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November 20, 2012
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Study calls for scrutiny of air emissions at gas well sites

GLENWOOD SPRINGS, Colorado - A Paonia-based scientific organization, the Endocrine Disruption Exchange, has detected high concentrations of potentially toxic emissions from gas wells that show up early in the drilling process, rather than during hydraulic fracturing of the well.The importance of the study's findings, according to an abstract included with the document, is that nonmethane hydrocarbons (NMHCs), which the study states can cause serious negative health effects at levels well below government standards, are inadequately understood and must be examined for their possible health impacts.The study also found compounds that are "ozone precursors," meaning they contribute to the formation of ozone at ground level, which is another source of concern for human health.An energy industry spokesman, however, doubted the accuracy of the findings in the study.David Ludlam, executive director of the West Slope Colorado Oil & Gas Association, noted that the study "readily acknowledges" that the air samples gathered near the wells yielded a high degree of variability in the study's findings.In addition, he pointed to a statement in the study itself, that the chemicals found in the air samples cannot be "causally connected" to gas drilling operations."Yet despite this variability and lack of causality, they still attempt to extrapolate trends and attribute detected chemicals to the gas well," Ludlam commented. "This seems less of a study supporting their theory of health impacts due to natural gas activity, than it is that they disagree with long-standing NIOSH (National Institute for Occupational Safety and Health) and OSHA (Occupational Safety and Health Administration) health and safety standards."The Endocrine Disruption Exchange (TEDX), founded by environmental health analyst Dr. Theo Colborn, issued the study, "An Exploratory Study of Air Quality near Natural Gas Operations," on Nov. 9.Colborn told the Post Independent on Monday that the variability in the findings was because "it's a mixture down there (in the well), under all kinds of conditions."This is just stuff that's coming up out of the ground," Colborn said. "I thought the variability made the study's findings more credible."Regarding the lack of "causality," Colborn said that could only be cured by conducting a much more comprehensive and expensive study on the well pad itself, capturing the gases as they escape from the well without any dilution from the air."This is the kind of study that the EPA would love to do, that they should be doing," she said. But, she added, the agency has been locked out of scrutiny of the oil and gas industry by the 2005 Clean Water Act exemptions enacted by the Bush administration.Colborn conceded that the study is critical of NIOSH and OSHA standards for the chemicals detected near gas wells, as well as cautionary about the need to further study industry practices."We need new laws," she said emphatically. "We definitely need new laws."Suspected compounds affect human endocrine systemThe data in the study comes from weekly air quality sampling conducted for more than a year, from July 2010 until October 2011, from the TEDX sampling equipment set up less than a quarter of a mile from a new natural gas well pad.The NMHCs, according to study, have "multiple health effects, including 30 (compounds) that affect the endocrine system, which is susceptible to chemical impacts at very low concentrations, far less than government safety standards."The human endocrine system, according to the American Medical Association, is made up of hormone-secreting glands that regulate the body's rate of growth, metabolism, and sexual development and function.The TEDX abstract stated that some compounds detected at the well site were found at concentrations greater than levels known to have caused developmental problems and low IQ scores in children in urban tests.The study also called for more study of ozone precursors, chemicals that combine to create ozone. While beneficial at high altitudes due to its ability to screen harmful solar radiation, at ground level ozone is considered a health hazard to humans.According to the Environmental Protection Agency, "breathing ozone can trigger a variety of health problems including chest pain, coughing, throat irritation and congestion. It can worsen bronchitis, emphysema and asthma. Ground level ozone also can reduce lung function and inflame the linings of the lungs. Repeated exposure may permanently scar lung tissue."For Colborn, the study is a warning."I think what our paper shows is ... we'd better start thinking about (well) density," she remarked.With drilling going on in and around semi-rural, relatively dense areas of Garfield County, she said, "Maybe there should be a limit to the numbers they allow" to avoid saturating the air with pollutants."jcolson@postindependent.com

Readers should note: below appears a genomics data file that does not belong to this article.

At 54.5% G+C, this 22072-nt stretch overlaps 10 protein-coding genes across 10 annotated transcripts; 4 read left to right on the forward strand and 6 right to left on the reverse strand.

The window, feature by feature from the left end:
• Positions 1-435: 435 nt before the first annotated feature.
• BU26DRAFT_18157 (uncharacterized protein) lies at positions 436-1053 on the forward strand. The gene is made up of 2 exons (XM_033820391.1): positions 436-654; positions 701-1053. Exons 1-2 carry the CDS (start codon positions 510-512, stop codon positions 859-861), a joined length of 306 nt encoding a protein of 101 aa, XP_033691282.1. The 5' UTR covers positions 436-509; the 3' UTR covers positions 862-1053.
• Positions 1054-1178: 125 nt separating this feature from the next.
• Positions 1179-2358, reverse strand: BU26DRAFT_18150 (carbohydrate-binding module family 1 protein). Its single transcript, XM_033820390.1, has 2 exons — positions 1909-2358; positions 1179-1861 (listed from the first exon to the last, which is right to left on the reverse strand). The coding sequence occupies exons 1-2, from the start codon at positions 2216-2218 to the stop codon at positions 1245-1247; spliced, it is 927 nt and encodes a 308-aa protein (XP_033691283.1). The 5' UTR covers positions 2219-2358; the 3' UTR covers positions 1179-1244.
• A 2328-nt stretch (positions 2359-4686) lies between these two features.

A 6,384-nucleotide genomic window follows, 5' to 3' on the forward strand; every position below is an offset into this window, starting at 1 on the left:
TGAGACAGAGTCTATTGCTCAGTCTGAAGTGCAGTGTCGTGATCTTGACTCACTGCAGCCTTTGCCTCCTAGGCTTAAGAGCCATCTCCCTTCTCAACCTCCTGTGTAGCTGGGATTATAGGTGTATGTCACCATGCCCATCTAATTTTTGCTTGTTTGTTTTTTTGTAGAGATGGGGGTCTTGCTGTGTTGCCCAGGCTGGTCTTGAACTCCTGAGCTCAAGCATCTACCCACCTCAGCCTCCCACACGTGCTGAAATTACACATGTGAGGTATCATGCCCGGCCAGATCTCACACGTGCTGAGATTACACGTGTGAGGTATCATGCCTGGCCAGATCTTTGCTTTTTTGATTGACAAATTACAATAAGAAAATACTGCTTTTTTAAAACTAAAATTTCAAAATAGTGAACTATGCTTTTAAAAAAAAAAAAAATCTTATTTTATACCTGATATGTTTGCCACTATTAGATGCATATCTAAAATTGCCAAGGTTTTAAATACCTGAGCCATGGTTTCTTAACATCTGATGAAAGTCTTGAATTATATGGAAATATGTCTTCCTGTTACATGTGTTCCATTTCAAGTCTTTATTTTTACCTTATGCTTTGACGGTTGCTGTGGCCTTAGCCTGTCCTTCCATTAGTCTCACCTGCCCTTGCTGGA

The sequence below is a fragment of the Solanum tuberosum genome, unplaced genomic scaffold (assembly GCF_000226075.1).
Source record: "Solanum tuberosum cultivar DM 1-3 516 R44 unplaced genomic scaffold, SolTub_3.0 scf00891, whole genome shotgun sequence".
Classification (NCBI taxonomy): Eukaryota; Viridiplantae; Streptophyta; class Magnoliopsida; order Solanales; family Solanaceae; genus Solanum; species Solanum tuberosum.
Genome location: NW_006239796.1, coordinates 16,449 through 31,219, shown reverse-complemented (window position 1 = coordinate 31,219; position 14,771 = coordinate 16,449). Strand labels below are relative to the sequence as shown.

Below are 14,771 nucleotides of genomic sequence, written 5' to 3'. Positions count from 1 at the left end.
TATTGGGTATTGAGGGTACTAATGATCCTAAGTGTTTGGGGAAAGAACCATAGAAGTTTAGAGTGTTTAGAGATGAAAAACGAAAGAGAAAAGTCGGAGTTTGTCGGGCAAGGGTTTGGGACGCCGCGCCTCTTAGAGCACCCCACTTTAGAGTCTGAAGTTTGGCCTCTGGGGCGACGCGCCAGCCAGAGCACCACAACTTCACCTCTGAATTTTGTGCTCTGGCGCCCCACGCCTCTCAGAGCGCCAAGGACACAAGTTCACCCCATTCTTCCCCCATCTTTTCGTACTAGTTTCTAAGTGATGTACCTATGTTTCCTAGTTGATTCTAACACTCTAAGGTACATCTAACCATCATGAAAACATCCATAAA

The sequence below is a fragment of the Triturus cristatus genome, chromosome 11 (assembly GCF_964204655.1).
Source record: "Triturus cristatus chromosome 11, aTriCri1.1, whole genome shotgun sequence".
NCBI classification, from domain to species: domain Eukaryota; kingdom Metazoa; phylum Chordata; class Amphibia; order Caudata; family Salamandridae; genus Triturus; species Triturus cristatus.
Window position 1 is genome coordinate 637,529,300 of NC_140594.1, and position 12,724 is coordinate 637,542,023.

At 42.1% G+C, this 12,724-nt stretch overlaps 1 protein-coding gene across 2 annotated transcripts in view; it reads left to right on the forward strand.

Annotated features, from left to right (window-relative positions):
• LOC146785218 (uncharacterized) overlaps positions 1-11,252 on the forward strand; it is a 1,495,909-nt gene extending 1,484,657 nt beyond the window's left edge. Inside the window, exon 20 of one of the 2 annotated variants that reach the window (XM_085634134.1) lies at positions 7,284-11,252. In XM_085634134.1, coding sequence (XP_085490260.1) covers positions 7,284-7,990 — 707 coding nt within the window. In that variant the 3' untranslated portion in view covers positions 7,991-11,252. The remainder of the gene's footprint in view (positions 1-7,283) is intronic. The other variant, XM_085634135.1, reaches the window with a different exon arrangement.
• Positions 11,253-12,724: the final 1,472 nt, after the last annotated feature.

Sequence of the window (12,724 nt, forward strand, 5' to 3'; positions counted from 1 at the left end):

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The Post Independent Updated Nov 20, 2012 01:04AM Published Nov 20, 2012 01:02AM Copyright 2012 The Post Independent. All rights reserved. This material may not be published, broadcast, rewritten or redistributed.